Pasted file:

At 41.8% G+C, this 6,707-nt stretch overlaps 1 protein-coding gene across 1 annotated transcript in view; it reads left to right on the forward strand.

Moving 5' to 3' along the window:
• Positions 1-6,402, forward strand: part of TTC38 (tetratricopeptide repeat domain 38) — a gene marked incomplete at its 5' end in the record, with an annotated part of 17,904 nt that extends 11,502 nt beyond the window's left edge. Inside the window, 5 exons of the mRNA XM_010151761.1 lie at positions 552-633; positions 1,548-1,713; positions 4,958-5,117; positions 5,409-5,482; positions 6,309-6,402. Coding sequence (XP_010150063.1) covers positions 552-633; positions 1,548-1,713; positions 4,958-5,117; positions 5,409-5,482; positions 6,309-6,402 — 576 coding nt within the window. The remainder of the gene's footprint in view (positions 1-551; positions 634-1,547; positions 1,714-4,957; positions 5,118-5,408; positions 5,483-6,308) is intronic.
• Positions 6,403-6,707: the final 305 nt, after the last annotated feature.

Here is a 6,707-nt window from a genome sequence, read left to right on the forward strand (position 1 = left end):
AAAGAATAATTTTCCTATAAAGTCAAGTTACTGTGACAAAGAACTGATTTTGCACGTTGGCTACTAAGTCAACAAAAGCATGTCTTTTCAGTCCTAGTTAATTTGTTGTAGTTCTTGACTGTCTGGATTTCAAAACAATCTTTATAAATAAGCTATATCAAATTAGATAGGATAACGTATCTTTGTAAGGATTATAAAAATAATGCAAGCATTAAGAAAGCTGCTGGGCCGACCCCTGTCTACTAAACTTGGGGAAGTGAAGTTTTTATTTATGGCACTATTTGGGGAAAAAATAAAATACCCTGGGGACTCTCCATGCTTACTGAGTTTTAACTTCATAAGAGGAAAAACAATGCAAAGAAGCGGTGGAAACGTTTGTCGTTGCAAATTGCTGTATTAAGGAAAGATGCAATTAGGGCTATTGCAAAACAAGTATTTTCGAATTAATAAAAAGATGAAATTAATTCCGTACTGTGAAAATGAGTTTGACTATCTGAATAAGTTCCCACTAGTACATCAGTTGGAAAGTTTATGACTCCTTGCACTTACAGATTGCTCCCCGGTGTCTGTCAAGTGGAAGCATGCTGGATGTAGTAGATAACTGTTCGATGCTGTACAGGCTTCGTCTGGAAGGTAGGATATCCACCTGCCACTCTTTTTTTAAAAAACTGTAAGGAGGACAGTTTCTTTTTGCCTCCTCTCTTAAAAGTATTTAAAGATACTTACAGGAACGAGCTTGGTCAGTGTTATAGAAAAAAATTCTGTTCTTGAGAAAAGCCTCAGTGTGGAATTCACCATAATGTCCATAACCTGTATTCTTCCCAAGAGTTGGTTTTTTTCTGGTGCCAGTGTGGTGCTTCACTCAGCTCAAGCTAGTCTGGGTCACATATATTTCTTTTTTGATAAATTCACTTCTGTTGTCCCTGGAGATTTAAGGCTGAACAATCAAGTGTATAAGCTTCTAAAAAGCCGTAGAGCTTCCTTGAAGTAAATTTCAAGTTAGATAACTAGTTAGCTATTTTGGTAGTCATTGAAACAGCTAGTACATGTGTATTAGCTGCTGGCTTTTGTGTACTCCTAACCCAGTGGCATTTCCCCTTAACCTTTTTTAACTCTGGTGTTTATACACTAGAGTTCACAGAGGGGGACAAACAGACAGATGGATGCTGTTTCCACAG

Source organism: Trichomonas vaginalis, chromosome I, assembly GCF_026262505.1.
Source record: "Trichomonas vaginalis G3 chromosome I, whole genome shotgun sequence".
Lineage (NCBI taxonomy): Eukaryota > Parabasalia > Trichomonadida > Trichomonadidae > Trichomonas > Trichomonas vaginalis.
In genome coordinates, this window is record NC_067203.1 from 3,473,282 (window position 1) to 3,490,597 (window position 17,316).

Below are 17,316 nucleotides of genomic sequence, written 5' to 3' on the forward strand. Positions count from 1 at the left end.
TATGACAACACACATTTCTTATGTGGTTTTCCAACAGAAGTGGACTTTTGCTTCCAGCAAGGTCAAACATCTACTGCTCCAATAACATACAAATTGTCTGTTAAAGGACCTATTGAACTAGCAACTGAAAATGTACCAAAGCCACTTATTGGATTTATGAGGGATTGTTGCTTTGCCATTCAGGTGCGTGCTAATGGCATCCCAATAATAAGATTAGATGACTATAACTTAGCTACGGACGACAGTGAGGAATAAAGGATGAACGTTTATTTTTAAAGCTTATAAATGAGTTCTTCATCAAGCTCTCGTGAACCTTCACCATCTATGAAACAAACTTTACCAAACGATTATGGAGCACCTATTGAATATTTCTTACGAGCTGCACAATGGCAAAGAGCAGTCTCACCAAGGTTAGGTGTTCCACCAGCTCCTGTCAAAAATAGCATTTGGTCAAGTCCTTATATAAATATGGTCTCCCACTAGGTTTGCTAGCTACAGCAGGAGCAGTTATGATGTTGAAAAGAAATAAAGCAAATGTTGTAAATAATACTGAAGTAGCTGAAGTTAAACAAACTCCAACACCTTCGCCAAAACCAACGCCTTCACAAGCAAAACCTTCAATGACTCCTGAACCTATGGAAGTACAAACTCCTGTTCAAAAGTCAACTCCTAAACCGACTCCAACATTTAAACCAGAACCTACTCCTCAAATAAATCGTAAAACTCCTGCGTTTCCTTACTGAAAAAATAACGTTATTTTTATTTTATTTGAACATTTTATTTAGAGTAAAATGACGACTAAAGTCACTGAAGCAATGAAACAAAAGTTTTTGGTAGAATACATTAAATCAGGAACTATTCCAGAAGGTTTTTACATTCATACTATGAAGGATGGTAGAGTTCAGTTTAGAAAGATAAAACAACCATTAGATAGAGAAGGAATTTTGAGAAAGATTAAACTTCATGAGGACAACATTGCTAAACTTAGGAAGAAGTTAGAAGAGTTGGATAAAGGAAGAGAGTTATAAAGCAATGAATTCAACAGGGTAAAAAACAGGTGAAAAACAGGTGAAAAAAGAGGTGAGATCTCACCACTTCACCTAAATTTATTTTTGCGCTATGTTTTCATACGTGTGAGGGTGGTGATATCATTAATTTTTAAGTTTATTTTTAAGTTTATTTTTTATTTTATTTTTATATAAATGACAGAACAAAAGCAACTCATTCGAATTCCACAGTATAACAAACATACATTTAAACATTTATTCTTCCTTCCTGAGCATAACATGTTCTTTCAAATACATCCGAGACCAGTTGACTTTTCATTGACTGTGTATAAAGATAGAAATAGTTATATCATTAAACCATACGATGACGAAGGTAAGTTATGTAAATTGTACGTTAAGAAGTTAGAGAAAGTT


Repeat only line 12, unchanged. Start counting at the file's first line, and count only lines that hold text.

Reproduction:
TATGACAACACACATTTCTTATGTGGTTTTCCAACAGAAGTGGACTTTTGCTTCCAGCAAGGTCAAACATCTACTGCTCCAATAACATACAAATTGTCTGTTAAAGGACCTATTGAACTAGCAACTGAAAATGTACCAAAGCCACTTATTGGATTTATGAGGGATTGTTGCTTTGCCATTCAGGTGCGTGCTAATGGCATCCCAATAATAAGATTAGATGACTATAACTTAGCTACGGACGACAGTGAGGAATAAAGGATGAACGTTTATTTTTAAAGCTTATAAATGAGTTCTTCATCAAGCTCTCGTGAACCTTCACCATCTATGAAACAAACTTTACCAAACGATTATGGAGCACCTATTGAATATTTCTTACGAGCTGCACAATGGCAAAGAGCAGTCTCACCAAGGTTAGGTGTTCCACCAGCTCCTGTCAAAAATAGCATTTGGTCAAGTCCTTATATAAATATGGTCTCCCACTAGGTTTGCTAGCTACAGCAGGAGCAGTTATGATGTTGAAAAGAAATAAAGCAAATGTTGTAAATAATACTGAAGTAGCTGAAGTTAAACAAACTCCAACACCTTCGCCAAAACCAACGCCTTCACAAGCAAAACCTTCAATGACTCCTGAACCTATGGAAGTACAAACTCCTGTTCAAAAGTCAACTCCTAAACCGACTCCAACATTTAAACCAGAACCTACTCCTCAAATAAATCGTAAAACTCCTGCGTTTCCTTACTGAAAAAATAACGTTATTTTTATTTTATTTGAACATTTTATTTAGAGTAAAATGACGACTAAAGTCACTGAAGCAATGAAACAAAAGTTTTTGGTAGAATACATTAAATCAGGAACTATTCCAGAAGGTTTTTACATTCATACTATGAAGGATGGTAGAGTTCAGTTTAGAAAGATAAAACAACCATTAGATAGAGAAGGAATTTTGAGAAAGATTAAACTTCATGAGGACAACATTGCTAAACTTAGGAAGAAGTTAGAAGAGTTGGATAAAGGAAGAGAGTTATAAAGCAATGAATTCAACAGGGTAAAAAACAGGTGAAAAACAGGTGAAAAAAGAGGTGAGATCTCACCACTTCACCTAAATTTATTTTTGCGCTATGTTTTCATACGTGTGAGGGTGGTGATATCATTAATTTTTAAGTTTATTTTTAAGTTTATTTTTTATTTTATTTTTATATAAATGACAGAACAAAAGCAACTCATTCGAATTCCACAGTATAACAAACATACATTTAAACATTTATTCTTCCTTCCTGAGCATAACATGTTCTTTCAAATACATCCGAGACCAGTTGACTTTTCATTGACTGTGTATAAAGATAGAAATAGTTATATCATTAAACCATACGATGACGAAGGTAAGTTATGTAAATTGTACGTTAAGAAGTTAGAGAAAGTT